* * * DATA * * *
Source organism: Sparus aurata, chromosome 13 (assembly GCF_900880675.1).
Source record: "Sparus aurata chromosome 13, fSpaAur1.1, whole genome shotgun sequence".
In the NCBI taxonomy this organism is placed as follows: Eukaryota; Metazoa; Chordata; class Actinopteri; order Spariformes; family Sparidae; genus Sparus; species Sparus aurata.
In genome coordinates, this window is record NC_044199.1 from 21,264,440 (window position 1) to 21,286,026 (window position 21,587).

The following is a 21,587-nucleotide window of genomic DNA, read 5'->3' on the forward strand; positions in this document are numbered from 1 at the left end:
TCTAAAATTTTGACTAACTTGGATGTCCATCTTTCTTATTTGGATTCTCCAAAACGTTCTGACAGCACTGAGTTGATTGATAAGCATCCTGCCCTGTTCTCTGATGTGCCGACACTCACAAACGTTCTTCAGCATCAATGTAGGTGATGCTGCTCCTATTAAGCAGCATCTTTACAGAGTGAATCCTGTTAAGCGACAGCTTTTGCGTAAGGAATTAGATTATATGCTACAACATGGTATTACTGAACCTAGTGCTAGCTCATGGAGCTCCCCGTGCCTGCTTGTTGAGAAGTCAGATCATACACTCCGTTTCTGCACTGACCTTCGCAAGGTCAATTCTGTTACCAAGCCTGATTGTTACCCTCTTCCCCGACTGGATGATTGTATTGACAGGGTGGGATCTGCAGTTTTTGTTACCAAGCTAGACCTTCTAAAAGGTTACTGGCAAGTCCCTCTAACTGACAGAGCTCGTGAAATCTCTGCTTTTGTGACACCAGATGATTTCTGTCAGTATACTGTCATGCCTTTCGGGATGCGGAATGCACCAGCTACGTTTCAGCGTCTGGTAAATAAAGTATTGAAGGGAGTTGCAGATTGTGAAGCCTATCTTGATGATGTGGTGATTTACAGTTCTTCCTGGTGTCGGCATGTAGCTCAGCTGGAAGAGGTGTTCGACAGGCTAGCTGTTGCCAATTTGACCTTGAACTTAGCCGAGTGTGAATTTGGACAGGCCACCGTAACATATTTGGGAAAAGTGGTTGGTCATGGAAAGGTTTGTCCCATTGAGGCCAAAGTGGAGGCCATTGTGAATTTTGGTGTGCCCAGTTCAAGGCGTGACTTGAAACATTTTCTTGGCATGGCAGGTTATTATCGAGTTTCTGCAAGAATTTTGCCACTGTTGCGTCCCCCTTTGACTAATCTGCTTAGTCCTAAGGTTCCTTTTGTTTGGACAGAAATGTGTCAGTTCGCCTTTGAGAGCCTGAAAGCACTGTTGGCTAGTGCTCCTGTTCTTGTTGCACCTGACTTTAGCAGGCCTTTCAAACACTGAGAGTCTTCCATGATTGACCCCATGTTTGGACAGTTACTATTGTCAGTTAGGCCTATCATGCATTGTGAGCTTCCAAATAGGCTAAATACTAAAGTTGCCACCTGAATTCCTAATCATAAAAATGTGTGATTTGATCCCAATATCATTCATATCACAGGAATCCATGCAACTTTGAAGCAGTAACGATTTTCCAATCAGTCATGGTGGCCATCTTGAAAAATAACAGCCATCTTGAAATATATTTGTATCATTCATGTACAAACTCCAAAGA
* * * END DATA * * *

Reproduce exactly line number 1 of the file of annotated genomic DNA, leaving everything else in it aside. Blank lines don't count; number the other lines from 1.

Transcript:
Source organism: Sparus aurata, chromosome 13 (assembly GCF_900880675.1).